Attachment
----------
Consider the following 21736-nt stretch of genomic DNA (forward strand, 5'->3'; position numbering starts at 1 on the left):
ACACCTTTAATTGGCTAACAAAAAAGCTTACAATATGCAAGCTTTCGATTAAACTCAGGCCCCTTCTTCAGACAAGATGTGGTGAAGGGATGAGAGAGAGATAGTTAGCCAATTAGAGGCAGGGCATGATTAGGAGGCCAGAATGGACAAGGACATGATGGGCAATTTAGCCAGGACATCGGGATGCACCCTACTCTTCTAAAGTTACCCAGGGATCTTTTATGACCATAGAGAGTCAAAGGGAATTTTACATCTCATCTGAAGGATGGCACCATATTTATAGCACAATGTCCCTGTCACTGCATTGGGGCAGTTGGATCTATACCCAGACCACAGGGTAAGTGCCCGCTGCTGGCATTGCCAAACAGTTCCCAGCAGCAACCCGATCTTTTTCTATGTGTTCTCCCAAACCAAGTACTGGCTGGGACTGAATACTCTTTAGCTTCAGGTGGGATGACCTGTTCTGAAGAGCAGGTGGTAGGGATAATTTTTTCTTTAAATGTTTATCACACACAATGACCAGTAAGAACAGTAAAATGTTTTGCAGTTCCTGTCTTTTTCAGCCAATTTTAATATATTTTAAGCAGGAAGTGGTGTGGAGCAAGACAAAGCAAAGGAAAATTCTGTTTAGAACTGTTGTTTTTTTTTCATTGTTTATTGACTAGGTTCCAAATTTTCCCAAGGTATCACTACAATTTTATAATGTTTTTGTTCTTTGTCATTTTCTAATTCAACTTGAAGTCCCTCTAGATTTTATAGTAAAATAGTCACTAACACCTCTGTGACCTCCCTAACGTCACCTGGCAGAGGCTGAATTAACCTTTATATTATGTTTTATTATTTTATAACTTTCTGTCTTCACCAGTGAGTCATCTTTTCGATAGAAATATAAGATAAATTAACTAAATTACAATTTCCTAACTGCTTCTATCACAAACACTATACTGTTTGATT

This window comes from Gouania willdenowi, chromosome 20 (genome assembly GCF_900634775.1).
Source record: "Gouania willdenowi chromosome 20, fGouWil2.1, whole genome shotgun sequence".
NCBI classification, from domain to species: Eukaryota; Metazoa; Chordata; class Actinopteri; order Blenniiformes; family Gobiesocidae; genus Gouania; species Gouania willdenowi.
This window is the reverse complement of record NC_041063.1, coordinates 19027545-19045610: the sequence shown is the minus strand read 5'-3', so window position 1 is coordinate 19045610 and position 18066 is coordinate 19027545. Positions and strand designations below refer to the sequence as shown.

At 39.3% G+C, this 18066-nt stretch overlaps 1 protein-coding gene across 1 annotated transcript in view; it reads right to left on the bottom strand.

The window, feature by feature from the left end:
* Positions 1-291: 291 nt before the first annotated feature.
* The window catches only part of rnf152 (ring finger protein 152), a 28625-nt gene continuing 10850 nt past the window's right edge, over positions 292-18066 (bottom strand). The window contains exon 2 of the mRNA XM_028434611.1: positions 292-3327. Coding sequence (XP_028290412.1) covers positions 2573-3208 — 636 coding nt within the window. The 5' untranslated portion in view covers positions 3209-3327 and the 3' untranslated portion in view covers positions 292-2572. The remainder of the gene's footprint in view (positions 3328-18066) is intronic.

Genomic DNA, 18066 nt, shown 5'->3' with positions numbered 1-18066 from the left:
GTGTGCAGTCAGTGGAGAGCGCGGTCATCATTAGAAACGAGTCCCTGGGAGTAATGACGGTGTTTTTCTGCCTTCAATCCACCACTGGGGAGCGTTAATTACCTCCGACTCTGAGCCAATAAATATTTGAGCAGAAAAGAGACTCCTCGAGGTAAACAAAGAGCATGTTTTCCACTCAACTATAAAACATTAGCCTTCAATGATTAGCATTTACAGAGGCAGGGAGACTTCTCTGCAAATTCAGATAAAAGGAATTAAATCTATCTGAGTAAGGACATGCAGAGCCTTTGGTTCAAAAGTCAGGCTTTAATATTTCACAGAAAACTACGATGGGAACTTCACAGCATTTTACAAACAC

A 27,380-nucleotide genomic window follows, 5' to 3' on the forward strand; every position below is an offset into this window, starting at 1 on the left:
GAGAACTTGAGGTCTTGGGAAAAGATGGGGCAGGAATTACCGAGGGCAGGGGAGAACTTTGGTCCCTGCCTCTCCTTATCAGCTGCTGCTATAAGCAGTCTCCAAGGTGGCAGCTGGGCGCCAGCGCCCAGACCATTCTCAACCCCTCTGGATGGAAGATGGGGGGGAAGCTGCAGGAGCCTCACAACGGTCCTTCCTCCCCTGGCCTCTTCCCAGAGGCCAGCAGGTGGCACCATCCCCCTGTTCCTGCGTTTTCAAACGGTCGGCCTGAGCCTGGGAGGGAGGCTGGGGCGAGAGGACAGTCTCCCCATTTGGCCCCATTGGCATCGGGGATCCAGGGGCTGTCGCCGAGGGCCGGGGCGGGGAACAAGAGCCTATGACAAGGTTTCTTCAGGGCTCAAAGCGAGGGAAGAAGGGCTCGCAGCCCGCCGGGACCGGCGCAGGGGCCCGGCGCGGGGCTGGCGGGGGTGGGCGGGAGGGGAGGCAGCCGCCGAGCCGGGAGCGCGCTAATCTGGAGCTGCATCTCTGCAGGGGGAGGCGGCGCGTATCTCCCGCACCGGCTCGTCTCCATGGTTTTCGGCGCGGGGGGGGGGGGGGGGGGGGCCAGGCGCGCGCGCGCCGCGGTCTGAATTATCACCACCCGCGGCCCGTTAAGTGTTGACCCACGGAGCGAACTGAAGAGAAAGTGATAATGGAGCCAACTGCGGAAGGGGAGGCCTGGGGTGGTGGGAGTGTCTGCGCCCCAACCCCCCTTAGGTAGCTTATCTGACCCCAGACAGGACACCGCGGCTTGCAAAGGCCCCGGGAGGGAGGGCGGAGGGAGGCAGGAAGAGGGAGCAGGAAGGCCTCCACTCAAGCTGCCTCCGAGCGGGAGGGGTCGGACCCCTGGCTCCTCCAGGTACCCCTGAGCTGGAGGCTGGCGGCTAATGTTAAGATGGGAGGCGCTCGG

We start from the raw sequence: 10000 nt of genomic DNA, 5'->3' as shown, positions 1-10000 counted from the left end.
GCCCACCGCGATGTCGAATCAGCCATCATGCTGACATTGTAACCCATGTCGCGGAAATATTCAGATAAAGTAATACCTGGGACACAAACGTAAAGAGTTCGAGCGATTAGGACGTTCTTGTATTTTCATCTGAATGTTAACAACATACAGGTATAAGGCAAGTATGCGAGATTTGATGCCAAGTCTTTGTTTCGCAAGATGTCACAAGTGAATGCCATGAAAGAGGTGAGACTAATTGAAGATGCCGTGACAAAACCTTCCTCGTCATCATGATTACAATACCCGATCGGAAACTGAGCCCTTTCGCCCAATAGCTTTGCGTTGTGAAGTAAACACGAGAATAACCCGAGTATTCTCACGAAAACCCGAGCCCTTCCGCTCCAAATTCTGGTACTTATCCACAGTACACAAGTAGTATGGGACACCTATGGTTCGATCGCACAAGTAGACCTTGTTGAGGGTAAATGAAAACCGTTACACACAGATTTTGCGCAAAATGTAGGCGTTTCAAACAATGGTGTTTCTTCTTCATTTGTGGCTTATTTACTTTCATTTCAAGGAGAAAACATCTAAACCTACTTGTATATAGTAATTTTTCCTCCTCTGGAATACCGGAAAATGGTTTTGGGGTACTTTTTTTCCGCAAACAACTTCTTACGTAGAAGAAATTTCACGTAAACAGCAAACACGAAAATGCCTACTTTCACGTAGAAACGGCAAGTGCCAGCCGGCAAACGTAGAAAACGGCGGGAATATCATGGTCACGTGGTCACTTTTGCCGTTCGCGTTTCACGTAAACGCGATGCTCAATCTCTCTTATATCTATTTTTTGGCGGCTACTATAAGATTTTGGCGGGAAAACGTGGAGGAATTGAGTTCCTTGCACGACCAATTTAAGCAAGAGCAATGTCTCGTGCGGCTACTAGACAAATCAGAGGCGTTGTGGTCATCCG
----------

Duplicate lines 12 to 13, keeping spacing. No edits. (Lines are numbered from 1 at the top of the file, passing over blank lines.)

GTGTGCAGTCAGTGGAGAGCGCGGTCATCATTAGAAACGAGTCCCTGGGAGTAATGACGGTGTTTTTCTGCCTTCAATCCACCACTGGGGAGCGTTAATTACCTCCGACTCTGAGCCAATAAATATTTGAGCAGAAAAGAGACTCCTCGAGGTAAACAAAGAGCATGTTTTCCACTCAACTATAAAACATTAGCCTTCAATGATTAGCATTTACAGAGGCAGGGAGACTTCTCTGCAAATTCAGATAAAAGGAATTAAATCTATCTGAGTAAGGACATGCAGAGCCTTTGGTTCAAAAGTCAGGCTTTAATATTTCACAGAAAACTACGATGGGAACTTCACAGCATTTTACAAACAC

A 27,380-nucleotide genomic window follows, 5' to 3' on the forward strand; every position below is an offset into this window, starting at 1 on the left: